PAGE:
I am having one of those mornings when I am not entirely certain I have thoughts that are worth sharing. However because of the ritual that I have built up for myself I am going to share something anyway. I consistently have a chorus of “no one wants to hear about that” running through my head as I write most of my posts. I think that is in part why I struggle so hard when someone says something nice to me about my blog or any of the other things I do. I feel like I really have no clue what I am doing and even more so why anyone would care about it. I am super appreciative that people do seem to care, but I feel like one of these days everyone is going to pull back the curtain and realize what a boring person I am. Worse I have an unshakable fear that I am a fraud and that some terribly clever person is going to write a lengthy essay on medium pointing out this fact and cause you all to hate me. Medium feels like it is a site entirely about writing lengthy essays about exposing harsh truths about the things we love.
Sometimes I start writing and things just veer wildly off course, and I have a feeling that is precisely what is happening this morning. Yesterday afternoon at 2pm pst Wildstar went dark as a game and I have some weird feelings about it. This was not an important game to me personally, in fact I struggled to figure out why everyone liked it so much. That said I realize that it was a very important game for an awful lot of the people who I care about in my life. This is in part why I kept trying to unlock the puzzle about what made it feel good to play. Probably the happiest I was with the game was when I was playing my Chua Engineer and even then… largely because of the adorable bot army that I drug along with me. The core problem there is… that the vast majority of the friends I had playing the game on the regular were Exiles not Dominion. Sure this eventually changed so that you could cross faction until your heart was content… but I think by then it was too far past that golden time in which a game really has to hook me on its charm.
There was something about the game that caused me to struggle with it. There was a certain sensory overload that I felt each time I played, with too many things going on with the UI and the telegraphs that just left my eyes feeling immensely tired after playing it for a short period of time. I realize this is weird given that I have always been one of those people who prefers to have a massive number of UI elements on screen in World of Warcraft, but the combination of this and the action combat proved to be more than I could handle most of the time. I am regretful that I never managed to make it to the level cap or really experience any of the endgame content. I had multiple characters largely fall off the face of the leveling curve in Whitevale… and I am not entirely certain what specifically about that zone caused me to lose all forward momentum.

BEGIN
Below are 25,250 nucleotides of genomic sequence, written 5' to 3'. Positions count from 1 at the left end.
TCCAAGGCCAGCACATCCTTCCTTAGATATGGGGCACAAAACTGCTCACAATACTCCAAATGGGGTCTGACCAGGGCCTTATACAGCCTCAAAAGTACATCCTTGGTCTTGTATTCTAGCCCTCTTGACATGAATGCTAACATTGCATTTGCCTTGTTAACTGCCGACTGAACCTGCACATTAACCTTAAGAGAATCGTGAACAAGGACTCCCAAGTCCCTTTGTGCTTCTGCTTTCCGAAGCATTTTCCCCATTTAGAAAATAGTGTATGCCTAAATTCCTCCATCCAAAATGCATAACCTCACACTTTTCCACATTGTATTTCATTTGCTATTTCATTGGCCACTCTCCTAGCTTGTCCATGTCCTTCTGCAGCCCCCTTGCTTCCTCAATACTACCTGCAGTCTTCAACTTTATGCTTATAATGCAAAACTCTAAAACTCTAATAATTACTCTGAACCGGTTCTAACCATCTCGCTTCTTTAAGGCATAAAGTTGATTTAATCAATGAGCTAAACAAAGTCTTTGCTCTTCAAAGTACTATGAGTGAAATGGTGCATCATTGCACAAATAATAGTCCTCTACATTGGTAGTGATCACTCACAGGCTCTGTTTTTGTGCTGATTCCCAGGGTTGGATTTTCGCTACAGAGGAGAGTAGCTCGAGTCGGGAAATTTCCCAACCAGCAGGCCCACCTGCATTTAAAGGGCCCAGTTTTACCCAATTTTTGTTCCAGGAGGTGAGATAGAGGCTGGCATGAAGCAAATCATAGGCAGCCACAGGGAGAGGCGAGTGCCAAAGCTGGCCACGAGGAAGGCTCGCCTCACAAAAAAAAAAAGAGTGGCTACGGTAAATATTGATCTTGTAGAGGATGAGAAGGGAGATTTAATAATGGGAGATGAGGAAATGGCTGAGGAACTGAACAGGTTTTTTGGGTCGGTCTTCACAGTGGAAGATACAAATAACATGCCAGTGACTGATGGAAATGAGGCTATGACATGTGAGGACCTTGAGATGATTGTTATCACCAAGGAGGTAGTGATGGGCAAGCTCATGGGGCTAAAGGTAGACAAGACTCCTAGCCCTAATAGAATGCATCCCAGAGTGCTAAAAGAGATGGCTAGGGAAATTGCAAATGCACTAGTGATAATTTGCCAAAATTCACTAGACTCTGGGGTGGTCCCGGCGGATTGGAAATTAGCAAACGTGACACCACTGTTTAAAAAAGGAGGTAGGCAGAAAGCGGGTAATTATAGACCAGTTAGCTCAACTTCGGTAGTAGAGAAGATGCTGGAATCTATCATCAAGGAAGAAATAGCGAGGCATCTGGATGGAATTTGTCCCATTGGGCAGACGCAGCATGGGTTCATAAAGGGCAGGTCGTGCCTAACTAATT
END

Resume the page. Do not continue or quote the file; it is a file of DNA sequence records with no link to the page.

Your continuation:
All of that said I have to tell you that Wildstar had quite possibly the best housing system I have seen in a game, namely the way you could set up your little pocket dimension to be whatever you wanted it to be… along with interesting minigames to play. It also had an excellent cosmetic gear and dye pot system that I hope going forward more games pay attention to. It was a game that gave its players so many nice systems, and I think that is in part why it had a generally thriving social structure. There are a good number of people that I met through the game that have become fixtures of my Twitter feed in a daily basis, and I am thankful that I got to meet all of them. Said feed was completely breaking my heart as I watched so many emotional posts scrolling by in the last hours of the game before they finally shut things down. I think what probably makes this worse… is the fact that Wildstar lasted far longer than anyone actually expected it would given NC Soft’s track record of shuttering still relatively popular franchises.
At this point however I am not entirely certain which is worse. Watching a game get shuttered, or having a game purchased by a company that you are almost certain is going to do bad things to the game. I watched Hellgate London be bastardized by Hanbitsoft and then get regurgitated back onto Steam in a form that is at times barely recognizable to the original. Recently Trion Worlds was purchased by a company that has games in its stable with literally temporary inventory bags that expire after seven days. So I have nothing but the worst fears about how Rift is going to change under their stewardship. So I am not sure if it is worse to see a game completely close its doors, or to watch it flop around in a zombie state for awhile muddying your memories of it. As I have said before when this sort of thing happens… these MMO games that we love are fleeting. Grab on with both hands and enjoy them while you still can, because eventually… they are likely going to shut their doors either replaced by something shiny and new or because the players disappeared over time. In the case of Wildstar we can only hope that a Server Emulator is far enough along to be able to create a fan run server like the thriving Star Wars Galaxies community or the Age of Reckoning Warhammer Online community.